Process Improvement Approach

Implementing New Construction Tech Is a Marathon, Not a Sprint

Despite the temptation to implement a new technology quickly, it’s important that there are practices in place to ensure the tool is evolving in the long run

Most construction industry leaders would likely agree that implementing a new technology can be a complicated process.

From identifying pain points to researching possible solutions to going about the lengthy process to test and implement the new technology, the process can be painstaking—even though such efforts have largely gotten relatively easier and more accessible recently.

Still, it’s important for construction leaders to remember that any new technology implementation is a marathon, not a sprint.

While many focus on the initial dash to become operational on a new technology, it’s critical to account for long-term considerations. Even once the initial phase of implementation is complete, seemingly solving the problem, it’s worth maintaining a continuous-improvement approach.   

Here are six things construction leaders can do to ensure they’re taking the long view when implementing a new technology.

Make training continuous

It’s easy to focus on the initial implementation training when installing a new technology. Construction leaders have by this point spent months (or even years) researching the new tool and orchestrating its implementation.

Yet, there are several reasons why training should be designed as a continuous, long-term process.

No matter how well-designed your initial technology implementation training may be, people aren’t likely to retain it all the first time around. Often when taking on new technology, people don’t know what they don’t know—so they retain what’s taught to them just to get by, without fully realizing the context of the tool.

Revisiting concepts taught in the initial training may be helpful several months after the implementation training. Then, as time passes, additional ongoing training should take place about new features and tools.

Appoint technology champion(s)

It’s likely that the initial technology implementation featured a leader or group of leaders responsible for the complex process of overseeing the effort and all its components. This leadership structure should persist long past the initial implementation.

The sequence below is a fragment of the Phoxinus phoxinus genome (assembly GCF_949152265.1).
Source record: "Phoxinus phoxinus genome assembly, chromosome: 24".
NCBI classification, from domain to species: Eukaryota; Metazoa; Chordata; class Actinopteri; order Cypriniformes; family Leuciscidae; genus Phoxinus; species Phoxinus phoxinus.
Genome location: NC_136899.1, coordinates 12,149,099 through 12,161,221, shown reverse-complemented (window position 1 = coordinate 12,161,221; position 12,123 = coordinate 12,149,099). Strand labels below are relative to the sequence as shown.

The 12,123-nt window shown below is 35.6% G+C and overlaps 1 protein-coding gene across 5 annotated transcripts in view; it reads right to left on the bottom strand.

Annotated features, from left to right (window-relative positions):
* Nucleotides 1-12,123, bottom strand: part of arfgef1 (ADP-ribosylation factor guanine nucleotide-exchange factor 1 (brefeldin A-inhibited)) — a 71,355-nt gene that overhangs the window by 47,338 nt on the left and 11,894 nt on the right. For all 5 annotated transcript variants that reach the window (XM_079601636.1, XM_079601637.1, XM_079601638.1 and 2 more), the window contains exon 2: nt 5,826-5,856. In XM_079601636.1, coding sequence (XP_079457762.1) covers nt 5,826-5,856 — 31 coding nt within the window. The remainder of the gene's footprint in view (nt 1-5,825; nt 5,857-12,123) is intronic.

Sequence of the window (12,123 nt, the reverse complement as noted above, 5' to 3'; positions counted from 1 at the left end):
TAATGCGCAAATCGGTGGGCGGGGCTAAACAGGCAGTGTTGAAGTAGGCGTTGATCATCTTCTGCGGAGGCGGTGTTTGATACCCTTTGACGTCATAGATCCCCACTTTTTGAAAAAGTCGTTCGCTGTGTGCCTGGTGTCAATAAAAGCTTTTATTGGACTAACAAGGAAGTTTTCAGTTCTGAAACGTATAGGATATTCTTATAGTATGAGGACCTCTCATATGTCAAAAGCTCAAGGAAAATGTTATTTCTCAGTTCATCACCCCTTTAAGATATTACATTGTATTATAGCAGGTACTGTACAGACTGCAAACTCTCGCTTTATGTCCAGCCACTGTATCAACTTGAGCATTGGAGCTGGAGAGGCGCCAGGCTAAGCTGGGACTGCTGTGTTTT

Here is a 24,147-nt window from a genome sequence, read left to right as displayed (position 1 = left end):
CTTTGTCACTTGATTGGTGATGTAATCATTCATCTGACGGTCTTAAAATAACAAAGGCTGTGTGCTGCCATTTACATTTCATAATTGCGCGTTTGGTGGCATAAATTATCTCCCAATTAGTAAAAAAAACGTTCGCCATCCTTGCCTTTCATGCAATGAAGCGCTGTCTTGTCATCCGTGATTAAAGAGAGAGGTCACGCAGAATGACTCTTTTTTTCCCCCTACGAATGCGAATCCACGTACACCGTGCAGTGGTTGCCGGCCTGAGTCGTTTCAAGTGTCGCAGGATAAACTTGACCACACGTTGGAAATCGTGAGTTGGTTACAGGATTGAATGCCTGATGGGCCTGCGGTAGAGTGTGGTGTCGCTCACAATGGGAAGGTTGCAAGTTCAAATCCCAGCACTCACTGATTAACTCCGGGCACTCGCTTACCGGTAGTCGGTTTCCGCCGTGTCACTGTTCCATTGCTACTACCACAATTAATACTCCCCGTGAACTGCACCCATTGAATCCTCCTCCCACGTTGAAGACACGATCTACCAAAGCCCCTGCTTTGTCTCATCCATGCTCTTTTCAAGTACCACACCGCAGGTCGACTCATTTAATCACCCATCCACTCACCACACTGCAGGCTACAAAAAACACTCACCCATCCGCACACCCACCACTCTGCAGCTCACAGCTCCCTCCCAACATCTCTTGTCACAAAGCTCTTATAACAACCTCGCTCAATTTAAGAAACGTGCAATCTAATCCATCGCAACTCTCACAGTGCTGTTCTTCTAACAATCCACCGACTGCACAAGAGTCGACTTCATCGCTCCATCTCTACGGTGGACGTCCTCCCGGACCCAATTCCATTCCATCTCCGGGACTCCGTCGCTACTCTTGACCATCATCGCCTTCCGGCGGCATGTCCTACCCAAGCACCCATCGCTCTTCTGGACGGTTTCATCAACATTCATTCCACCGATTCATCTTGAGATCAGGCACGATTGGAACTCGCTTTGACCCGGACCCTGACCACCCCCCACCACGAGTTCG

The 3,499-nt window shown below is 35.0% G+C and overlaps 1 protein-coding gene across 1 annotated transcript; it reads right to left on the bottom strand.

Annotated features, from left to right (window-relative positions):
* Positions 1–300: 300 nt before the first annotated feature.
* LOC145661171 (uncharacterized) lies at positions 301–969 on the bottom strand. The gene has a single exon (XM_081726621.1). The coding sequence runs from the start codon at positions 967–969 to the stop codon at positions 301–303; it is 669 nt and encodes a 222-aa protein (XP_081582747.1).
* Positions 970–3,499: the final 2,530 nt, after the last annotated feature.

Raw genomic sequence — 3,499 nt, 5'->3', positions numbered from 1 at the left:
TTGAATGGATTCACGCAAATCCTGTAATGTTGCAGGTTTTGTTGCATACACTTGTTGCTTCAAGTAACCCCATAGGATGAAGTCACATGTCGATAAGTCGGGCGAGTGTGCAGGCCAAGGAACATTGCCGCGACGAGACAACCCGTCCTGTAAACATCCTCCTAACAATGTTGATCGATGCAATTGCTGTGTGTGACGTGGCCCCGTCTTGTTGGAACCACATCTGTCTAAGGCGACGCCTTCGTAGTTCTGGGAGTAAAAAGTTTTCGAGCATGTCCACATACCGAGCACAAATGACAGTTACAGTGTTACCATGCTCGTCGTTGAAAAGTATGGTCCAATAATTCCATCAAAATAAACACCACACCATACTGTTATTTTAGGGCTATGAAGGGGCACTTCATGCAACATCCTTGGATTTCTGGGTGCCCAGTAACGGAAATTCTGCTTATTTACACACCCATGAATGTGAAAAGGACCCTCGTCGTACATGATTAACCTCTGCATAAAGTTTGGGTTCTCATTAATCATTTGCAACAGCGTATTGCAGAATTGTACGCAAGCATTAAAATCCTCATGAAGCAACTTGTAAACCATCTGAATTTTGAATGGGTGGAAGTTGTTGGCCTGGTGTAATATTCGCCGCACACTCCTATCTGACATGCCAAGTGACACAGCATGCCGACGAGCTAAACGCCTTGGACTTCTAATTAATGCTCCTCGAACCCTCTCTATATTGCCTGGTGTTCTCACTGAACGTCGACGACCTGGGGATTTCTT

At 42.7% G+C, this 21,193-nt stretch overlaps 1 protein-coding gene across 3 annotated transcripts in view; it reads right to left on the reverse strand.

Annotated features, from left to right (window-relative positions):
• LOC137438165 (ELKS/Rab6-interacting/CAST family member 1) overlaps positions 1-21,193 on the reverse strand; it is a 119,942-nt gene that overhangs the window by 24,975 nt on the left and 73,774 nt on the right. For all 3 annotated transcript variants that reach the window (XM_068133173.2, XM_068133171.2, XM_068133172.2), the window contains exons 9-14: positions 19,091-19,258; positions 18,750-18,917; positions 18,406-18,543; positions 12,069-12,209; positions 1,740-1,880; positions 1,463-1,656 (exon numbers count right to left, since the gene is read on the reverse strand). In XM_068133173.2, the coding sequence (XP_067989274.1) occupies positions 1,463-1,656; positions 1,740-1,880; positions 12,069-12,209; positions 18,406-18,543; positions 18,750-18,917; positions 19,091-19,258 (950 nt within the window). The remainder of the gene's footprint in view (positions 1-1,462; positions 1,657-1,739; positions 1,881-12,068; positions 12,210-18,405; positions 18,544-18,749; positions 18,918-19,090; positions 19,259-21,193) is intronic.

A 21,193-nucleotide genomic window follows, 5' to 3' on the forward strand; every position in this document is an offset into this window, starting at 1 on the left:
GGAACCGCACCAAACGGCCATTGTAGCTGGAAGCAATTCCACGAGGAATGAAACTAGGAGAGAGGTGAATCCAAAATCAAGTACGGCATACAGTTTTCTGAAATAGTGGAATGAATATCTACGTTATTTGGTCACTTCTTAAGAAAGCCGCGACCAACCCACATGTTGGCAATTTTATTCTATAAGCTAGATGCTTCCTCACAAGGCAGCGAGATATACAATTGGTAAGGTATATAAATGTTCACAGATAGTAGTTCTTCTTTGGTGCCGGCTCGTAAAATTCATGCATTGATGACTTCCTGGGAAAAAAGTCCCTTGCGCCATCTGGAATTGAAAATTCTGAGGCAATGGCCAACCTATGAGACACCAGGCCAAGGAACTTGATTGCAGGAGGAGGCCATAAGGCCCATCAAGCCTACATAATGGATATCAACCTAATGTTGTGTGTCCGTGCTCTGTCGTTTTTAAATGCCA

Depending on the size of your company or team taking on the new technology, this can be one person or several people. A large municipal department, for instance, may appoint a council of strategic advisors to oversee and maintain the long-term efforts associated with a new technology implementation.

These people should meet regularly to craft new trainings and other initiatives to ensure that the technology’s use is progressing. They should also come from different divisions or disciplines across a company to ensure every perspective is represented.

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Initiate internal user groups

A great way to embrace a continuous-improvement approach to a new construction technology implementation is to form an internal user group. This group is designed to meet regularly to share knowledge of the new technology and explore new possibilities of how the tool can be used.

Perhaps the best way to make these groups effective is to make them social as well. Have them meet after working hours so they feel more informal and community oriented, rather than just another meeting during the workday.

Devise external knowledge sharing

Equally as critical may be coming up with ways for external knowledge sharing on a new technology. While internal user groups are tremendously effective in expanding a company’s use of a new technology over the long term, it’s important that construction firms have a way to bring in external knowledge, too.

Attending or organizing industry events on new technology, or starting one that brings in like-minded users from other organizations, are all ways to channel external knowledge that will pay dividends long into the future.

Conduct regular technology audits

No matter how long a tool has been in place and how knowledgeable people may be on it, construction leaders should get into the habit of conducting regular, formal audits on the technology. Whether you bring in an outside group to conduct the audit or use your internal technology leadership team, doing this ensures that the technology remains effective at improving your firm’s efficiency and solving new problems that arise over time.  

Embrace failure

Don’t worry if everything isn’t perfect. New technology implementations can be messy. Try to embrace the small failures that will inevitably come, allowing you to iterate to ultimately maximize the value of the new technology. After all, such failures are often the best learning opportunities.

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